November 9, 1914; Six men trapped in Sibley Mine near Ely

On this day on the Mesabi Iron Range near Ely, six miners were trapped when timbers of the Sibley underground mine gave way and the tunnel collapsed. The miners included Gideon Oinonnen, Fred Antonsinch, Frank Antonsinch, George Floridan, John Homer, and Joe Scufska. Two men, brothers Joseph and John Liebe, managed to escape but Joseph was injured so badly he was not expected to survive. A team of thirty rescue workers dug frantically to get to those under ground while “weeping wives and children lingered about the entrance to the shaft.” The shaft was 750 feet deep, and the miners were thought to be about 150 feet down. Six crews worked around the clock to reach their fallen comrades. Meanwhile the Humane Society stepped in to take care of Oinonnen’s seven children, who they had found in a state of “abject poverty”—their mother had previously been committed to an asylum in Fergus Falls. By the 13th, rescue workers estimated they were still six days from finding the bodies. After five days of digging, they finally reached the entombed miners—and discovered that Joe Scufska had survived. He had been standing between two timbers when the cave-in occurred, and this piece of luck likely saved his life. His legs, however, were pinned between two timbers and had to be amputated to save him.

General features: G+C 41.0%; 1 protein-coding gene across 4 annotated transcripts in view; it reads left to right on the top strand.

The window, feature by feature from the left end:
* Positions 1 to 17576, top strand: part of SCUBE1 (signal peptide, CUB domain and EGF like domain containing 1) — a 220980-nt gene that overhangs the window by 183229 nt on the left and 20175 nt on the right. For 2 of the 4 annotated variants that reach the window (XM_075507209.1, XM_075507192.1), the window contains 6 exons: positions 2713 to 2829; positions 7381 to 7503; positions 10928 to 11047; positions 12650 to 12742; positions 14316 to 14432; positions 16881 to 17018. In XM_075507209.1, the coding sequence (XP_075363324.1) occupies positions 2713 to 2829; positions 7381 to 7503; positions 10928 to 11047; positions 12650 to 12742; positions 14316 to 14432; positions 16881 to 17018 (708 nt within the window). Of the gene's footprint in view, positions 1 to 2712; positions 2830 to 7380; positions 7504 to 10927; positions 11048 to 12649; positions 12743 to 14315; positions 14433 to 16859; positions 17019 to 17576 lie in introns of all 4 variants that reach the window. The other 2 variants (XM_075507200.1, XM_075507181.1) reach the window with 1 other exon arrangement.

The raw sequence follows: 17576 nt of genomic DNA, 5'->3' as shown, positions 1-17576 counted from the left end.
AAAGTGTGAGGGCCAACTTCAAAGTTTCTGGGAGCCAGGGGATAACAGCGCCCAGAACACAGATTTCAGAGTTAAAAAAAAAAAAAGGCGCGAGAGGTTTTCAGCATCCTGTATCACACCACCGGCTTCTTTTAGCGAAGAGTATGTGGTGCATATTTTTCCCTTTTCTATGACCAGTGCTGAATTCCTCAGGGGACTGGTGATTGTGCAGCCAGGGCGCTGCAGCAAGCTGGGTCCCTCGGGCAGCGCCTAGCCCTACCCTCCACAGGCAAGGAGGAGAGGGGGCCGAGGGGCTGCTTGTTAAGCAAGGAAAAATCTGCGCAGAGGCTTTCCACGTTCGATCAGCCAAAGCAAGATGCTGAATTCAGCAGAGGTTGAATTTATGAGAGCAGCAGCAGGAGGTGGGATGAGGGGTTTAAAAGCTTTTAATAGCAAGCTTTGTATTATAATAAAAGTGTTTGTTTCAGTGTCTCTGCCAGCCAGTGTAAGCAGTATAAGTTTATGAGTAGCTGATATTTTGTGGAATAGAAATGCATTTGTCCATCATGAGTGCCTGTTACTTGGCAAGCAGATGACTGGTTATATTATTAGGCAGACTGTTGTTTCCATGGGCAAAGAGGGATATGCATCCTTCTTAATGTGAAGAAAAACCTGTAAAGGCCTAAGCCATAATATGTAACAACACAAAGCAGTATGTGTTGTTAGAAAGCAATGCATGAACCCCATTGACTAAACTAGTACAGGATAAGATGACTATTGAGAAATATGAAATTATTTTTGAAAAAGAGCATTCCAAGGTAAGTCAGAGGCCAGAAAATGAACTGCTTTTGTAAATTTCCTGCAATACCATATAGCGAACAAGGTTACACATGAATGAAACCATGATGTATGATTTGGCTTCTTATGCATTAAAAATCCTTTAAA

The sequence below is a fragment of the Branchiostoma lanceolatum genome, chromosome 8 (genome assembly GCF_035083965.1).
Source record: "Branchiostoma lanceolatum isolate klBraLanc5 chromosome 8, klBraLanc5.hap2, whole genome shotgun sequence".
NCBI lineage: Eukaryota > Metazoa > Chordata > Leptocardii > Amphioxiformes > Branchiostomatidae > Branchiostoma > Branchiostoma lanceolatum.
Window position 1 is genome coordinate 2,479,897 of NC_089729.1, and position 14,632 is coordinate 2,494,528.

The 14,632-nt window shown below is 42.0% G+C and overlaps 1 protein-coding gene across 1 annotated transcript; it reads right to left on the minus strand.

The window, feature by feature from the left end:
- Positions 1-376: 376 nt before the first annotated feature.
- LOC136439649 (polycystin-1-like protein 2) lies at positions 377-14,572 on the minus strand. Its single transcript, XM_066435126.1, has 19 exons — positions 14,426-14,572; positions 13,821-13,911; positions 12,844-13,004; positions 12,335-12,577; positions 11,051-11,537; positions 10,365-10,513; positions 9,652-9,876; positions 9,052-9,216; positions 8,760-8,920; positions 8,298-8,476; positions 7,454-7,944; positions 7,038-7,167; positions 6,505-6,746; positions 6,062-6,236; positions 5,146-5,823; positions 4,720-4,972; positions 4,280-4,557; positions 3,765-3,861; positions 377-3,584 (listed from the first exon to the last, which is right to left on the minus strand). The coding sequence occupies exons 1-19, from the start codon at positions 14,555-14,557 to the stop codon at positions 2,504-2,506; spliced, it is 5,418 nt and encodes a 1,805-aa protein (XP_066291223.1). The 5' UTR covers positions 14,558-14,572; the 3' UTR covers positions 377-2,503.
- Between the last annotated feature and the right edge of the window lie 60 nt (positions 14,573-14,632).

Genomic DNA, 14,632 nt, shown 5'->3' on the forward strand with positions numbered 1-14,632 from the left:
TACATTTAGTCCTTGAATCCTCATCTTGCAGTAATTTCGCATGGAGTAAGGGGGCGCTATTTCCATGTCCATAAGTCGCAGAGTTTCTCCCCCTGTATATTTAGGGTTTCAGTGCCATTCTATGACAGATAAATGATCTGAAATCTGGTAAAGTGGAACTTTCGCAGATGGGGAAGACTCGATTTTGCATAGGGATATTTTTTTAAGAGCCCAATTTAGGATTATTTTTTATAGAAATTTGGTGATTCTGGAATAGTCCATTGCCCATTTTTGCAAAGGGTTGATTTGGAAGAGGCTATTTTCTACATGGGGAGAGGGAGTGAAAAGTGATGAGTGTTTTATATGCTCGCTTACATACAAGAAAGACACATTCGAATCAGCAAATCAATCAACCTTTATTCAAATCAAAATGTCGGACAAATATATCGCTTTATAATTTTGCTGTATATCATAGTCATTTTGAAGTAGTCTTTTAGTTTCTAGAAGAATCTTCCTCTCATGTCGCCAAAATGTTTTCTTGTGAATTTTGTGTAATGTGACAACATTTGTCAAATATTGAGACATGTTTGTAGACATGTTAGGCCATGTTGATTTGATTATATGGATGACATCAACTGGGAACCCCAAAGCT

Sibley Mine, date unknown. (Image: Public Domain)